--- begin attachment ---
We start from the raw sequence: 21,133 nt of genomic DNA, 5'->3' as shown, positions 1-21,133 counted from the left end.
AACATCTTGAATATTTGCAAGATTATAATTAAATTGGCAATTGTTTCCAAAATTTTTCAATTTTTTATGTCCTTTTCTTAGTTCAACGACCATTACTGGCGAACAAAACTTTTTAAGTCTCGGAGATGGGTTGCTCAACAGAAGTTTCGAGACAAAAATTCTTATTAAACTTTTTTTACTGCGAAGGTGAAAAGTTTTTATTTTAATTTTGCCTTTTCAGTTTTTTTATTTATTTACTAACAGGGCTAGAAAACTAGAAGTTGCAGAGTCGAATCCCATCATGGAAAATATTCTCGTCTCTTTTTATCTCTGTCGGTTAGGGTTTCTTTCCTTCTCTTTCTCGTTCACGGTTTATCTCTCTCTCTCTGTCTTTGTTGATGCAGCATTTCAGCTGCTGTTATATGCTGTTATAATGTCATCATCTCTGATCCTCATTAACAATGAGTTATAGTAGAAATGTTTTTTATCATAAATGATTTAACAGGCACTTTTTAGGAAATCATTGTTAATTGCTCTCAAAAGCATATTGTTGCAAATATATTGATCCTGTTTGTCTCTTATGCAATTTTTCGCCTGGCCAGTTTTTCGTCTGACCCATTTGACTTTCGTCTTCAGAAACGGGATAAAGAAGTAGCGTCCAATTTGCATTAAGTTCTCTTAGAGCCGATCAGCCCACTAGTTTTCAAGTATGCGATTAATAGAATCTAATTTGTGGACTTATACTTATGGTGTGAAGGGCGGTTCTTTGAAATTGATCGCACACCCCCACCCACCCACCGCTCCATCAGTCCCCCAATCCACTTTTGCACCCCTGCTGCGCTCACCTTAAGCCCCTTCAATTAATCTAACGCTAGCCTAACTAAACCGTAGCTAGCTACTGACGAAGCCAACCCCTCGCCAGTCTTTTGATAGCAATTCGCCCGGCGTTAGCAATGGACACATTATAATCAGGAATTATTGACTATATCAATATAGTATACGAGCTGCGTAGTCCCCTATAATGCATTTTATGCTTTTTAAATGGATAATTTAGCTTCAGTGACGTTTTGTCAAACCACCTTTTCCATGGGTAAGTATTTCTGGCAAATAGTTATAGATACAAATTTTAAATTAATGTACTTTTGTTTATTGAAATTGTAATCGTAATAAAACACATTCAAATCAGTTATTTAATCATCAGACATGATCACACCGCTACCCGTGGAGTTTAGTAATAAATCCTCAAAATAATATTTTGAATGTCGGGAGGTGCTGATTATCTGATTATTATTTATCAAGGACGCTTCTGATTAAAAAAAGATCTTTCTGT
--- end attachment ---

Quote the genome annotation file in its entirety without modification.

We start from the raw sequence: 21,133 nt of genomic DNA, 5'->3' as shown, positions 1-21,133 counted from the left end.
AACATCTTGAATATTTGCAAGATTATAATTAAATTGGCAATTGTTTCCAAAATTTTTCAATTTTTTATGTCCTTTTCTTAGTTCAACGACCATTACTGGCGAACAAAACTTTTTAAGTCTCGGAGATGGGTTGCTCAACAGAAGTTTCGAGACAAAAATTCTTATTAAACTTTTTTTACTGCGAAGGTGAAAAGTTTTTATTTTAATTTTGCCTTTTCAGTTTTTTTATTTATTTACTAACAGGGCTAGAAAACTAGAAGTTGCAGAGTCGAATCCCATCATGGAAAATATTCTCGTCTCTTTTTATCTCTGTCGGTTAGGGTTTCTTTCCTTCTCTTTCTCGTTCACGGTTTATCTCTCTCTCTCTGTCTTTGTTGATGCAGCATTTCAGCTGCTGTTATATGCTGTTATAATGTCATCATCTCTGATCCTCATTAACAATGAGTTATAGTAGAAATGTTTTTTATCATAAATGATTTAACAGGCACTTTTTAGGAAATCATTGTTAATTGCTCTCAAAAGCATATTGTTGCAAATATATTGATCCTGTTTGTCTCTTATGCAATTTTTCGCCTGGCCAGTTTTTCGTCTGACCCATTTGACTTTCGTCTTCAGAAACGGGATAAAGAAGTAGCGTCCAATTTGCATTAAGTTCTCTTAGAGCCGATCAGCCCACTAGTTTTCAAGTATGCGATTAATAGAATCTAATTTGTGGACTTATACTTATGGTGTGAAGGGCGGTTCTTTGAAATTGATCGCACACCCCCACCCACCCACCGCTCCATCAGTCCCCCAATCCACTTTTGCACCCCTGCTGCGCTCACCTTAAGCCCCTTCAATTAATCTAACGCTAGCCTAACTAAACCGTAGCTAGCTACTGACGAAGCCAACCCCTCGCCAGTCTTTTGATAGCAATTCGCCCGGCGTTAGCAATGGACACATTATAATCAGGAATTATTGACTATATCAATATAGTATACGAGCTGCGTAGTCCCCTATAATGCATTTTATGCTTTTTAAATGGATAATTTAGCTTCAGTGACGTTTTGTCAAACCACCTTTTCCATGGGTAAGTATTTCTGGCAAATAGTTATAGATACAAATTTTAAATTAATGTACTTTTGTTTATTGAAATTGTAATCGTAATAAAACACATTCAAATCAGTTATTTAATCATCAGACATGATCACACCGCTACCCGTGGAGTTTAGTAATAAATCCTCAAAATAATATTTTGAATGTCGGGAGGTGCTGATTATCTGATTATTATTTATCAAGGACGCTTCTGATTAAAAAAAGATCTTTCTGT